One of the latest 'miracle' cancer cures hails from China, and it is Kanglaite, a preparation made from a traditional staple food. It highlights the nature of Chinese remedies and the Chinese approach to health. Dr. Mae-Wan Ho reports.
Pharmacologist Li Dapeng began extracting the anticancer compounds out of the seeds of Job's tears (Coix lachryma-jobi) (Box 1) and experimenting with the compounds since 1975. Twenty years later, he won his government's approval to market an extract he calls Kanglaite, to help fight cancer and to reduce the side effects of conventional treatments. Li Dapeng has set up his own company in Hanzhou, the Zhejian Kanglaite Pharmaceutical Company Ltd, in order to market the drug.
Chinese pearl barley the latest cancer cure
It has long been suspected that the low cancer rates in southeast China could be due to a dietary staple in the region, Coix lachryma-jobi, or Jobs's tears, a relative of maize.
The species appears to be widely distributed throughout the world. The seeds, shaped like tear drops and coloured greyish white to dark brown, are often used as beads in necklaces because they come with a perforating hole from one end to the other. When shelled, the kernel is white and looks like barley; and indeed, is referred to as such. Its Chinese name, yi-yi-jen, or yi-mi (in southeast China) is the same as that used for barley, or yang-yi-mi, 'yang' meaning 'foreign', or 'across the ocean'.
Yi-mi is used in soups and porridges and is a common ingredient in many herbal medicines for treating a variety of ailments including cancer. It has also been widely used as a diuretic, analgesic and antispasmodic agent.
Kanglaite has gone through a four-month clinical trial on 15 to 18 volunteers in a hospital in Salt Lake City, Utah, making it the first drug derived from a traditional Chinese herbal remedy to go into clinical trials in the United States. The drug is patented in China, United States, Canada, Japan and the European Union.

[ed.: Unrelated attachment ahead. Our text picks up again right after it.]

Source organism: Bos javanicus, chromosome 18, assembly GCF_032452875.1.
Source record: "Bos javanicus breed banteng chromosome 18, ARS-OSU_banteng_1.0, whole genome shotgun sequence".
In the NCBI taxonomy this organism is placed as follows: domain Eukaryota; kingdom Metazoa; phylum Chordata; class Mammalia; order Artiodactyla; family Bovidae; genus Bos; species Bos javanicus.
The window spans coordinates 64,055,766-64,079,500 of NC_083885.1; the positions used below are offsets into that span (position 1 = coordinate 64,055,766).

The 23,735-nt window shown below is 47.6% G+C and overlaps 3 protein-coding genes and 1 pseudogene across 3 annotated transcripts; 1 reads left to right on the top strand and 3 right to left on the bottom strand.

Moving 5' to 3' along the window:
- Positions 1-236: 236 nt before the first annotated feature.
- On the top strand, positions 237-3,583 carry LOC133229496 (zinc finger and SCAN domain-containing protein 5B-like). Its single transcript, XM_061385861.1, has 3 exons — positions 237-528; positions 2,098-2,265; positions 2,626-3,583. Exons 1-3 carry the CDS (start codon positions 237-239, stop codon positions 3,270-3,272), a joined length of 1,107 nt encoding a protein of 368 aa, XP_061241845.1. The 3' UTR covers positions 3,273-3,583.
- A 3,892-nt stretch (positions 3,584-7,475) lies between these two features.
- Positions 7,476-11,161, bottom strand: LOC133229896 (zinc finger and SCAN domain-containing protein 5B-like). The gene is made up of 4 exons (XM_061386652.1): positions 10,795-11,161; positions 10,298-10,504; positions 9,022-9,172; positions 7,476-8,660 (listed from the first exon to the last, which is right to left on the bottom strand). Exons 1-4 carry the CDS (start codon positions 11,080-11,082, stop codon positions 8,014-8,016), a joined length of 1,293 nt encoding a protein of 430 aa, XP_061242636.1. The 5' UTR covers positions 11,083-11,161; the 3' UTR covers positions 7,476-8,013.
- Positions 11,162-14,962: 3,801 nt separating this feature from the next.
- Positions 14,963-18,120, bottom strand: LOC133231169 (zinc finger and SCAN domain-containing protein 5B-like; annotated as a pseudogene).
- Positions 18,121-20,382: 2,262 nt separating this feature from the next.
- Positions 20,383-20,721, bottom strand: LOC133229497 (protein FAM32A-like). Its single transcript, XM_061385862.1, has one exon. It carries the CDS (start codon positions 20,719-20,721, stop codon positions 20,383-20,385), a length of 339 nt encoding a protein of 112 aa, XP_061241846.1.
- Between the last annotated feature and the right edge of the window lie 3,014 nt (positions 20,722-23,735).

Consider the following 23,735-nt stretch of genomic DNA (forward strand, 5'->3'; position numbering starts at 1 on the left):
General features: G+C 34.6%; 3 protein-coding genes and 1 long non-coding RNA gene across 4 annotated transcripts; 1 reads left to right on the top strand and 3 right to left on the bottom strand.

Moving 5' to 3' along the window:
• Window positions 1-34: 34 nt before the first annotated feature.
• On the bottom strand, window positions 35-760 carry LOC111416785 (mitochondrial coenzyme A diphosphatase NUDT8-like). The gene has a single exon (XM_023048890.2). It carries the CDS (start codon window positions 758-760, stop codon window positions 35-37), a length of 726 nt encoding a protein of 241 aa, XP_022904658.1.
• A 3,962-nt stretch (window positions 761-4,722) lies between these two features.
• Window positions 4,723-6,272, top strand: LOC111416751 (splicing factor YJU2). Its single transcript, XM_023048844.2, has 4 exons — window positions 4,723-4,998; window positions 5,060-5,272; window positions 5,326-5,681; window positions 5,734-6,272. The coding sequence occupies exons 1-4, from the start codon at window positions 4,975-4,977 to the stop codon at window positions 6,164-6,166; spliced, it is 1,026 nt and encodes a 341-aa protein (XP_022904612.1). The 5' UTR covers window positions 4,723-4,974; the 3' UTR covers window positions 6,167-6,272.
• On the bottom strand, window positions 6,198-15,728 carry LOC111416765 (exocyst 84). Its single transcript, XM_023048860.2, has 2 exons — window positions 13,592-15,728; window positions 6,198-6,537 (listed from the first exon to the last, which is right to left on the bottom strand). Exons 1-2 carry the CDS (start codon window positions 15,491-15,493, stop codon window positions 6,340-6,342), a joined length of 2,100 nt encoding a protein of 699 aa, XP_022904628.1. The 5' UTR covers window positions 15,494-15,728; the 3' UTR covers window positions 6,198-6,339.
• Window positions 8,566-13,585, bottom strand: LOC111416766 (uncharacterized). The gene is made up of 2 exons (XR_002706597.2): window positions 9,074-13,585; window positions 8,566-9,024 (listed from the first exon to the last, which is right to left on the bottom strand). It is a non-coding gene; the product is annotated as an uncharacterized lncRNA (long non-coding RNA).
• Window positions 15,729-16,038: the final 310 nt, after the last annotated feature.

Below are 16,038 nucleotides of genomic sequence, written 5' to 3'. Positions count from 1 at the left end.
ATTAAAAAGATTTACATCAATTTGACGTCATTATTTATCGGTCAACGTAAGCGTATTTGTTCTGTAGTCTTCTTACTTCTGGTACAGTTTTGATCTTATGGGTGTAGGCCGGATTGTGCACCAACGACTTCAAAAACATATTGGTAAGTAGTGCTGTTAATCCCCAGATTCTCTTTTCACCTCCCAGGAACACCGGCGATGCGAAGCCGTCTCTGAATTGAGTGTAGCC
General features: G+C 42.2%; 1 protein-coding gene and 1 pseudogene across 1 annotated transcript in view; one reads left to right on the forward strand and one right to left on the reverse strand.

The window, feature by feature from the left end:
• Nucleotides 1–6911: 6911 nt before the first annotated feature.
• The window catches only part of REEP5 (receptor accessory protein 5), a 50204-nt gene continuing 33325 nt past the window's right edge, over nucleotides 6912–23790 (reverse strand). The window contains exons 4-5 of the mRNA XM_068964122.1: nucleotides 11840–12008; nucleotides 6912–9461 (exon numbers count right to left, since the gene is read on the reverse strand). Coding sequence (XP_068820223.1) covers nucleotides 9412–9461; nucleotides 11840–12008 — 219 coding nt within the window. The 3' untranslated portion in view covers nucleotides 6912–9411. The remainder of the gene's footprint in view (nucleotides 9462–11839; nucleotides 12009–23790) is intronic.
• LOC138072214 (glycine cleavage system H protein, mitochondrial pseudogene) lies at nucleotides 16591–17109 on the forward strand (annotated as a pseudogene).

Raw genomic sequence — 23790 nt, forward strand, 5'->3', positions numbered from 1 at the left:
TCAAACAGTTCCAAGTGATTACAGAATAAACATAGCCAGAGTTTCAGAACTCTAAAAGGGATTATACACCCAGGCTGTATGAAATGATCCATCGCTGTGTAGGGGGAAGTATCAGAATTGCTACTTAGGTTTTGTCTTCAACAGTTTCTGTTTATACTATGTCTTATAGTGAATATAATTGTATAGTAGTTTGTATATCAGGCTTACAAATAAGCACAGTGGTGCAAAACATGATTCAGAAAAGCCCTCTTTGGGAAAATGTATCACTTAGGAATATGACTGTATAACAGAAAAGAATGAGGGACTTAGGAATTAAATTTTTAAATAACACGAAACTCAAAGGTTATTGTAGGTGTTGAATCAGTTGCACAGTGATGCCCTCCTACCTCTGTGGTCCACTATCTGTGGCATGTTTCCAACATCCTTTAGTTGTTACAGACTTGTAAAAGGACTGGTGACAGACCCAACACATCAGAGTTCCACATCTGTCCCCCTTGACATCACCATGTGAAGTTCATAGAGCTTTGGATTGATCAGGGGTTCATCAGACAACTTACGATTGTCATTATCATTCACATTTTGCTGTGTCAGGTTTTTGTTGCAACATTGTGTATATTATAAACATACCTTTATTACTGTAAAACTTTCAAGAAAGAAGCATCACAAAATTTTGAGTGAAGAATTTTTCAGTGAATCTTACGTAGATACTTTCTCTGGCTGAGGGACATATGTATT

No one knows exactly how Kanglaite works, but the drug has been taken by more than 270 000 patients in some 2000 hospitals in China, and has proven effective against malignant tumours such as carcinomas in the lung, liver, stomach and breast.
It appears to fight cancer on many fronts. Apart from inhibiting the growth of cancer cells and killing them directly, it also stimulates immune functions that get rid of cancer cells, and improves the quality of life for cancer patients by decreasing cancer pain and prevents the loss of body weight. It has no harmful side effects on vital functions of the heart, liver, kidney and blood. It reduces toxic side effects of radio- and chemotherapy, and increases the effectiveness of these conventional treatments. When used in combination with surgical intervention, it helps kill tumour cells. It is, to all intent and purposes, the perfect cancer cure, so it is claimed (see Box 2).
How Kanglaite works
Studies published in a collection from Zhejiang University Press and elsewhere claim that Kanglaite has the following effects.
At the beginning of 2003, FDA approved a phase II trial on non small-cell lung cancer, a hitherto untreatable cancer once it has gone past the very early stages when surgical intervention is feasible.
But what exactly is Kanglaite?
Kanglaite is a "neutral lipid fraction" extracted using organic solvents in a several purification steps (see Box 3) and formulated as an injection for patients. It is a mixture of rather ordinary lipids, the precise role of each of which in the large spectrum of effects remains unknown.
What is Kanglaite?
Kanglaite is the "neutral lipid" of the endosperm of Job's tears, extracted with an organic solvent, such as acetone, and further refined and washed in several simple steps, then combined with glycerol and lecithin from soy or egg to make an emulsion in water that can be injected intravenously into patients.
The anti-tumour action of lipids extracted from the endosperm of Job's tears was known much earlier: it was reported for the first time by Japanese scientists Tyunosin Ukita and Ako Tanumura in 1961, and again in the 1980s by Chinese scientist, Si Pei-hai. But the earlier extracts were not economical enough for the market, and the formulations were not pure enough for clinical use.